By Courtney Brown

Special Correspondent


Summer is arriving fast, and it is welcomed by all. But, when looking around it is visible on the faces of just about everyone that students and teachers are starting to fade into a “summer mode,” a risky state to be in when final exams are just around the corner and a curriculum needs to be completed within a limited time.

Although it is very hard to do so, the importance of staying on task as the year drags on is recognized by those who not only attend but also work at Holliston High School.

“It is important to stay on task because there is an expectation that teachers will get through a curriculum by the end of the year,” said English teacher Mrs. Patricia Young. “If the curriculum is not completed by the end of the year, then the students will be deficient in content for the following year; there will be a void in the arsenal of material to deal with.”

Just as teachers have to get through a curriculum within a limited amount of time, students are encouraged to maintain a steady grade average throughout the course of the school year.

While this might seem promising in the long run, day by day it is found that keeping that good grade average is easier said than done, especially when school is ending in just a few short weeks.

“It is so easy to get off task because when it comes to schoolwork, just about everything else becomes a distraction,” said sophomore Vanessa Mejia.

Towards the end of the year, students are inclined to do less work then the previous months spent in school, because as the thought of summer begins to blossom in their minds the thought of completing work to create a higher GPA becomes less appealing.

“As the school year comes closer to an end, I start to slack off because most of the tests have gone by so I feel as if they don’t count as much,” said freshman Paula Reytblat. “Also, I get excited because school is ending, which causes me to not pay attention.”

That fine summer breeze that everybody welcomes is also incredibly toxic in a school environment, because as students and teachers begin to daydream of basking in the warm sun, the more realistic thoughts of schoolwork become thrown to the side.

But, “a lack of performance will affect grades because if you slack off for too long [and] you won’t be able to recover in time by the end of the school year,” said Mejia.

Slacking off won’t just affect your grades for this year. Students would be surprised to know that slacking off will affect their placement for next years’ classes as well. While looking at that idea through a broad angle, one might say that this might be unfair. A freshman at HHS was able to see through that point of view differently.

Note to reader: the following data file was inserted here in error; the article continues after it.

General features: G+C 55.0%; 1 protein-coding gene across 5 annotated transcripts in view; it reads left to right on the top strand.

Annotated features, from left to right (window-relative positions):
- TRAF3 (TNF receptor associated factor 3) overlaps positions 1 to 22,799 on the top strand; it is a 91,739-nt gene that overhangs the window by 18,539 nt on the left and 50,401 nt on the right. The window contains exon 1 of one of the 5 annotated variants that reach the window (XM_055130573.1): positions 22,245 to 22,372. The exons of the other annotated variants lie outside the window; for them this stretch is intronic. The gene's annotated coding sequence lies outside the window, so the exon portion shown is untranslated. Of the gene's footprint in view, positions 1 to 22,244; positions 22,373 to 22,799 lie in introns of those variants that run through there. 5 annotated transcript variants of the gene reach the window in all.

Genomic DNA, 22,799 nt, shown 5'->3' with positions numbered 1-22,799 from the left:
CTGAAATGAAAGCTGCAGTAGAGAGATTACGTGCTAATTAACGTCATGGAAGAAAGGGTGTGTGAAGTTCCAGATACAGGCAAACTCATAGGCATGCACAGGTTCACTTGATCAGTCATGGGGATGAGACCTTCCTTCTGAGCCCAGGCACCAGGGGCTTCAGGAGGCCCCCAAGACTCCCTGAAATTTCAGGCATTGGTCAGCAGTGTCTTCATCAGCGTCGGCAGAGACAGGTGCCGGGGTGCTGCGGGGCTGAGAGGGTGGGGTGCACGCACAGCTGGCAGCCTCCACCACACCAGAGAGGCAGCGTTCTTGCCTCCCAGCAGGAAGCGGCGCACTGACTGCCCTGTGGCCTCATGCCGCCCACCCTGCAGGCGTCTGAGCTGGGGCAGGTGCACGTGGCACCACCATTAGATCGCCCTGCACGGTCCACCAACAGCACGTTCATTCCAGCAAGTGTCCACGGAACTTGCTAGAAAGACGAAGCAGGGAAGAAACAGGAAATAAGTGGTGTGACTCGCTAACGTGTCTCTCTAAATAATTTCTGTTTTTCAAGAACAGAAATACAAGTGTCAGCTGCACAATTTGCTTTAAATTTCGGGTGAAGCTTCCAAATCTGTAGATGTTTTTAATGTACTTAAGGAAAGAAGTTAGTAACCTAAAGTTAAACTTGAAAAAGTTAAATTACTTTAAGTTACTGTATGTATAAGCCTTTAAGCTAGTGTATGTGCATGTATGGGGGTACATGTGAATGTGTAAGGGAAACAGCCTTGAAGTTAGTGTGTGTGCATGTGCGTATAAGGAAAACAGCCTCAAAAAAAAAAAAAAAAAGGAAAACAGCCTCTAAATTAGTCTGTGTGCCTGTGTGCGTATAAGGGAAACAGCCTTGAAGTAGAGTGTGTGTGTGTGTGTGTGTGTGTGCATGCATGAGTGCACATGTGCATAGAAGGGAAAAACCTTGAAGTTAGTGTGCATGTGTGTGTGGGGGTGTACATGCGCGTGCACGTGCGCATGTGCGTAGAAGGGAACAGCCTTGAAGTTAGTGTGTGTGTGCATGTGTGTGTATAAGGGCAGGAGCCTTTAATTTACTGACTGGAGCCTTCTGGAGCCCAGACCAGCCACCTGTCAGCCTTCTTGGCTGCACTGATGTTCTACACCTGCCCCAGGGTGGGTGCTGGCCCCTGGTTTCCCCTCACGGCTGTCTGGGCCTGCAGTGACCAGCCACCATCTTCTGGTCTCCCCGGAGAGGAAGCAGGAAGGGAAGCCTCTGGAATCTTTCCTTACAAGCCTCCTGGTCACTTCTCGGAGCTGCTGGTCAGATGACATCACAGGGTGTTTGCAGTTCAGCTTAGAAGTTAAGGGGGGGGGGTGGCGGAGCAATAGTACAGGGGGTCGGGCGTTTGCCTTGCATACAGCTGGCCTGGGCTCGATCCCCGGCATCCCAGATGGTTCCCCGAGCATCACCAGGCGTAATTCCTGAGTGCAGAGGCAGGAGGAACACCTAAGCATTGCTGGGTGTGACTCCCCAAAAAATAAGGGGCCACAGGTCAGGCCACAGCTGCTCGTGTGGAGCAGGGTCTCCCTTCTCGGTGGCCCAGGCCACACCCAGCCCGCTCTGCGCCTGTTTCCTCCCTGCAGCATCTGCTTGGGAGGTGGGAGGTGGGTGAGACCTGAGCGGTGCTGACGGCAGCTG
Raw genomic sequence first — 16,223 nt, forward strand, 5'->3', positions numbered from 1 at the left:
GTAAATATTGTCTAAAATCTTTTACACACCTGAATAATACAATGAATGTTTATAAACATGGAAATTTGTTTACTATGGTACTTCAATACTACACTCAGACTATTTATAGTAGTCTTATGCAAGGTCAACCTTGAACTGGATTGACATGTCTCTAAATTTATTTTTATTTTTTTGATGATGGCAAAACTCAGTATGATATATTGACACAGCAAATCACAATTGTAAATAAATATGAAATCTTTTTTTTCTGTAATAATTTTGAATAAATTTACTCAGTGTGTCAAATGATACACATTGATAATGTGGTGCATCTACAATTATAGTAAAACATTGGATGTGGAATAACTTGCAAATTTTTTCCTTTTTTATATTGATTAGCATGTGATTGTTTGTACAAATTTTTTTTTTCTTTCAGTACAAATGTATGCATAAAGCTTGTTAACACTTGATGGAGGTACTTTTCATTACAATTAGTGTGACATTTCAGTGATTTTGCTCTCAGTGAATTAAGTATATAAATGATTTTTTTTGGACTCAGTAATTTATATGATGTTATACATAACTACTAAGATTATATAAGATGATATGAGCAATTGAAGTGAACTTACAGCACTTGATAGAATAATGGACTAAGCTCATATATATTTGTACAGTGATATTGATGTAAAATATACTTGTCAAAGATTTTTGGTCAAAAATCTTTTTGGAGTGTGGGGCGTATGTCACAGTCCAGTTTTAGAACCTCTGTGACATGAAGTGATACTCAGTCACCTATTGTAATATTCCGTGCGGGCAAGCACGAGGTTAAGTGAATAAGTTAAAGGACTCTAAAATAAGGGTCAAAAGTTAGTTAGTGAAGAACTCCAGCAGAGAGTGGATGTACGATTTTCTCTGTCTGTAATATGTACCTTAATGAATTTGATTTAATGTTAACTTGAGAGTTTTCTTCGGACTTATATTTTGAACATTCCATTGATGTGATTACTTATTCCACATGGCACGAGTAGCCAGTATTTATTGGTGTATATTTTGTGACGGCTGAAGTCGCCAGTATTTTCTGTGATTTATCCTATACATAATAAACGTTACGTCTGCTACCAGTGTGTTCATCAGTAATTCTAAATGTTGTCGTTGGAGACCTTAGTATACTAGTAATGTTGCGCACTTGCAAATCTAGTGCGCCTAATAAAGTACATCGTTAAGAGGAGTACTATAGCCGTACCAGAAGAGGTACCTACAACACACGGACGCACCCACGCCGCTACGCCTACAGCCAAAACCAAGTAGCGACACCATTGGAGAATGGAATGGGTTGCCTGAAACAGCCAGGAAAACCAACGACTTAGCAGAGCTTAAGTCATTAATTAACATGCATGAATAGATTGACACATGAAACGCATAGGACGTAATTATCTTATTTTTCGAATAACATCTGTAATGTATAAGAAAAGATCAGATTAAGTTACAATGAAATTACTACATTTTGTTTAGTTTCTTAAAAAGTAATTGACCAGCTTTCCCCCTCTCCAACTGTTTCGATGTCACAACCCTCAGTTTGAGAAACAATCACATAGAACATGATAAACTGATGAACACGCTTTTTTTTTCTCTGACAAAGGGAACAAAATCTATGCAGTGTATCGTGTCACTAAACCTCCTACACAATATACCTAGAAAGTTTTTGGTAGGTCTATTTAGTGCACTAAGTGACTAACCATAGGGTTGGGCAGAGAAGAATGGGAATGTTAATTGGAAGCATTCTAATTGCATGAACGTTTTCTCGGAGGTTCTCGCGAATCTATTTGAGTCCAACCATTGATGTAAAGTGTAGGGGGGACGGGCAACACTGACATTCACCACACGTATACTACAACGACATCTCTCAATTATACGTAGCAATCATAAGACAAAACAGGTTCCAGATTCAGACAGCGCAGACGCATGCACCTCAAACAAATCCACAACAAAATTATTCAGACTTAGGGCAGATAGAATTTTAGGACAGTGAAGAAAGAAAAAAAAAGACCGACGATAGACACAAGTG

“By the end of the year, a lack of motivation in my performance [should] definitely affect next year’s classes because since it is my choice to slack off, all of my grades should still count towards a final grade whether I understood the material or not,” said Reytblat.

When losing focus on what’s important at hand can be so easy to do, getting back on task is often times a struggle.

“To keep myself on task, I take my phone and my laptop out of my room, close my door, and don’t leave my room until I’m finished with what I needed to complete,” said Reytblat.

Students need to keep in mind that they might have trouble staying on task, but teachers have it just as bad, if not worse.

“There’s a lot of coffee involved, luden cough drops, and eating things…,” said Mrs. Young when asked what she does to keep herself on task. “I often stay after school, use a small, quiet room, or work efficiently at my house by myself.”

Isolating oneself seems to be what works best for most people. Although this might prove beneficial, it seems that even though students and teachers have two very different jobs to perform in a school system, each work hand in hand in encouraging the other to alter their work performance.

“Teachers affect my work performance because they encourage me to do better, and when I don’t do my homework I feel guilty, so I try to complete more of my work on time,” said Reytblat.

“Working with students inspires me to do more in my teaching because of their enthusiasm, or their lack of it,” said Mrs. Young.

With a summer breeze teasing teenagers and adults minds into thinking summer is closer than it realistically is, encouragement might prove to be the most beneficial thing for keeping the students and teachers on task as each daydreams of being far away from school work, noisy halls, and blaring alarm clocks.


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